I walk around my neighborhood observing the colors, textures, and creatures around me. This series reflects my appreciation for the soft and calm corners of South Berkeley.
I received a text from a friend the other night: “Mulan is on t.v.! Because it’s Chinese New Year!” I sent back a dragon and a monkey emoji and flipped on my television. I was making mandu, my own small ritual to celebrate the Korean Lunar New Year, and as I finished up folding the delicate wonton skins I caught the end of the movie.
I received a text from a friend the other night: “Mulan is on t.v.! Because it’s Chinese New Year!” I sent back a dragon and a monkey emoji and flipped on my television. I was making mandu, my own small ritual to celebrate the Korean Lunar New Year, and as I finished up folding the delicate wonton skins I caught the end of the movie. I watched Mulan save the emperor of China, garner respect and honor for her family, and live happily ever after with hunky Captain Li Shan.
Remembering countless viewings from my childhood I couldn’t help myself from being moved by the totally corny (and culturally reductive) story. For many East Asian folks of my generation this film was of the only mainstream depictions we saw featuring people that looked like us (even if they were cartoons). As I sat there, waiting for my dumplings to cook through, what at first felt so heart-warming evolved into anger and sadness.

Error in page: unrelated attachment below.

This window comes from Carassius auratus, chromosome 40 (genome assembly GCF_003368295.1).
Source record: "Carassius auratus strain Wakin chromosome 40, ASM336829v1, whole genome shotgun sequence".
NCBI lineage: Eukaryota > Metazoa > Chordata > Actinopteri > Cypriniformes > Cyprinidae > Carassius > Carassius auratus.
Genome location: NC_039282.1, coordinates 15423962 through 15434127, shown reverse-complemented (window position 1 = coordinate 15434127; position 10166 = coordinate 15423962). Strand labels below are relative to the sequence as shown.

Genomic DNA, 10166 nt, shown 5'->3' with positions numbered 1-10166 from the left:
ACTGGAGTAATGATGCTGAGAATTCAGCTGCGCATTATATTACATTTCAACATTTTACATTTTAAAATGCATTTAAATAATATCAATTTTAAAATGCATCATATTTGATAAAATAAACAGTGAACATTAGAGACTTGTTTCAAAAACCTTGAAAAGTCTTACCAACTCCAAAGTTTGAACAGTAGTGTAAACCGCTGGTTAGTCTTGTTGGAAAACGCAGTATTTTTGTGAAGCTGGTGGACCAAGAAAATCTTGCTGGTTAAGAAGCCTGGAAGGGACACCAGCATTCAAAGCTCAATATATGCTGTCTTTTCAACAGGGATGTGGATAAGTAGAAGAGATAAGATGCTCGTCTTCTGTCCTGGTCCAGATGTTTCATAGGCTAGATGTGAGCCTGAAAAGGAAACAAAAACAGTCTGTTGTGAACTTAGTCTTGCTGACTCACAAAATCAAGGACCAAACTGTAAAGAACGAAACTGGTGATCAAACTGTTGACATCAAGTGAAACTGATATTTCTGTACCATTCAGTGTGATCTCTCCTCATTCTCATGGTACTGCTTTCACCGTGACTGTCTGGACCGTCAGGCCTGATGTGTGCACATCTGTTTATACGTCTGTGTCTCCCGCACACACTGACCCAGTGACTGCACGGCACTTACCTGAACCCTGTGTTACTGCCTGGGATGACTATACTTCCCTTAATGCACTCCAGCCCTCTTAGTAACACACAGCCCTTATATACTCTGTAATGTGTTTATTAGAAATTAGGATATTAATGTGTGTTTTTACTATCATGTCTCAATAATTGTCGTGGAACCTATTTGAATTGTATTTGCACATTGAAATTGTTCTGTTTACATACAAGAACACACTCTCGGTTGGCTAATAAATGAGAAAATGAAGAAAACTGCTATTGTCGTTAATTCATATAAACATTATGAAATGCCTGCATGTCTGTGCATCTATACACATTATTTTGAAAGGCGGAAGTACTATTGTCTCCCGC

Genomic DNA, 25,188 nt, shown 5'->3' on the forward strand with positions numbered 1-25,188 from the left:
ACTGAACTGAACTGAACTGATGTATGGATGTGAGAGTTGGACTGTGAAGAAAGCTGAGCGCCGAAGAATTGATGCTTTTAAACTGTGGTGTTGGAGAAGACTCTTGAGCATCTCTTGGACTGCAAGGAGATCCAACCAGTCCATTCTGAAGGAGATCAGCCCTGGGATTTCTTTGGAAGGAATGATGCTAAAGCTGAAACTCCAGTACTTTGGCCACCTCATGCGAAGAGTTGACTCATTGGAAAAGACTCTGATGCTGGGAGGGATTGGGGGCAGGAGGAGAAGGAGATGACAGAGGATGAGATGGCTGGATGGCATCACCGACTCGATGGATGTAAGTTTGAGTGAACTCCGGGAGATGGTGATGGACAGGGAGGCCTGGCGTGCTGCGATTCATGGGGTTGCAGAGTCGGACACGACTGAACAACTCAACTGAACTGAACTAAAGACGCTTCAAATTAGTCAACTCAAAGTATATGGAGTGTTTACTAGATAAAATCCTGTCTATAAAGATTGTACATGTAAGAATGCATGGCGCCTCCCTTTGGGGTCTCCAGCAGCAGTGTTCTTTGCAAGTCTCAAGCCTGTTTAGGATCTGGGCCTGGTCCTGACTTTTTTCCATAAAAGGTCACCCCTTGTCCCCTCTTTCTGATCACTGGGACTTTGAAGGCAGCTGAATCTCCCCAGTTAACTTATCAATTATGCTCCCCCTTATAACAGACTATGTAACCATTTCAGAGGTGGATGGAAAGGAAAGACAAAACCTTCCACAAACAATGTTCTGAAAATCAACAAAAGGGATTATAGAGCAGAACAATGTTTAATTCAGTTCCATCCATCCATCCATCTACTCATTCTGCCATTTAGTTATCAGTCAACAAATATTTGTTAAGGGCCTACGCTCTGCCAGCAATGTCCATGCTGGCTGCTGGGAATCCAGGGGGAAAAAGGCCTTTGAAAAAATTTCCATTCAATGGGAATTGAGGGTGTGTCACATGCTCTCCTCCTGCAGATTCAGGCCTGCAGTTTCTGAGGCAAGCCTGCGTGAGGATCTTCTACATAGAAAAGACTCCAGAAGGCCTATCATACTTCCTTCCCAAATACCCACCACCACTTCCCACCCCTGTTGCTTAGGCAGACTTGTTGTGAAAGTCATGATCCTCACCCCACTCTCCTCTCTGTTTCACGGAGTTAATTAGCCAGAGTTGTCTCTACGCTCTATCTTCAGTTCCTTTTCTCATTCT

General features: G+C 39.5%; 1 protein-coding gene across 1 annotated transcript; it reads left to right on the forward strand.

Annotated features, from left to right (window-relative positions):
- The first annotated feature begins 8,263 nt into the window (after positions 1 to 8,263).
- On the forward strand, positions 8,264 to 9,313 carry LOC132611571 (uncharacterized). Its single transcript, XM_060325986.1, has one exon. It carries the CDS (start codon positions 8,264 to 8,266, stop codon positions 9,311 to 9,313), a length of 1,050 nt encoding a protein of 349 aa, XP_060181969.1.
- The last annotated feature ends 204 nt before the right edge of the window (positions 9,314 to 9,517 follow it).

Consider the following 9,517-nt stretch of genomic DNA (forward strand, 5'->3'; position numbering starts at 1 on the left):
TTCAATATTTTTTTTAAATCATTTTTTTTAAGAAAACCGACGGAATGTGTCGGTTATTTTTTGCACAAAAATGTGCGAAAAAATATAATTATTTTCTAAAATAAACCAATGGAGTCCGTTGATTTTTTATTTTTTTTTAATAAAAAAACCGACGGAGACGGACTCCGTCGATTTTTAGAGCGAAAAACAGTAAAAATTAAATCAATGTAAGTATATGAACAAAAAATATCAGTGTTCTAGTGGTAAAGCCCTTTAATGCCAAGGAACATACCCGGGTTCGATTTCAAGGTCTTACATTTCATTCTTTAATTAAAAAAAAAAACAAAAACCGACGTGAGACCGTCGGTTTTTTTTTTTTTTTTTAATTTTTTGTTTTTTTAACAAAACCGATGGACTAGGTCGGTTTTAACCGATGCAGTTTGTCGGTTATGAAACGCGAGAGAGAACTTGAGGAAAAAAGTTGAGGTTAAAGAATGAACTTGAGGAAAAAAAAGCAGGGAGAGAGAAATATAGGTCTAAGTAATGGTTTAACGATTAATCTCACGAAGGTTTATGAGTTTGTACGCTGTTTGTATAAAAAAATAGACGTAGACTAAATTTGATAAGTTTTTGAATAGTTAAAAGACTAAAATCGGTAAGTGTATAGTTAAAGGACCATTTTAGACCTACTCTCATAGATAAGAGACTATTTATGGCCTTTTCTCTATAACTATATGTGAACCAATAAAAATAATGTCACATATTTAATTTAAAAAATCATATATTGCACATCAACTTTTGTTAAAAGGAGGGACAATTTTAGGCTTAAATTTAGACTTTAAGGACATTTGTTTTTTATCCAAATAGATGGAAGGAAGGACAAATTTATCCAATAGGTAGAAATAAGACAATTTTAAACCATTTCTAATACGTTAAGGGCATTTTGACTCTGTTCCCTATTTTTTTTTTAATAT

I interviewed professor and filmmaker Renee Tajima-Peña about her most recent documentary, No Más Bébes (No More Babies). The film follows the stories of ten Chicana women who underwent forced sterilization procedures after giving birth via cesarean section in the L.A. County Hospital in the early 1970s. The film chronicles the resulting class-action lawsuit (Madrigal v. Quilligan) and sheds light on this landmark reproductive justice case.
Read the interview on the Center for Asian American Media Blog.
More information on No Más Bébes can be found here.
“Featuring the work of Ai Weiwei, Li Luo, Huang Ji, Zou Xueping and Yang Mingming among many others, CHINA NOW highlights the importance and innovation of independent artists in mainland China. With the tour continuing in Europe and North America, it is first time many of these films will be viewed on a world stage.”
Read the full article on The Center for Asian American Media Blog
Originally published November 2015
“The idea of the Pacific “on display” made me anxious. Were Pacific Islander communities involved in putting together the exhibition? Would it do them justice? Throughout Western history, colonialist countries have used cultural institutions like museums to showcase their occupied territories to the general public. These practices boiled down the cultures of colonized people to simplistic, stereotypical representations serving to justify violence and exploitation. While I did not expect my wildest colonialist nightmares to come true at OMCA, this long legacy of misrepresentation was not far from my mind.”
Read the full article on the Center For Asian American Media Blog
Originally published August 2015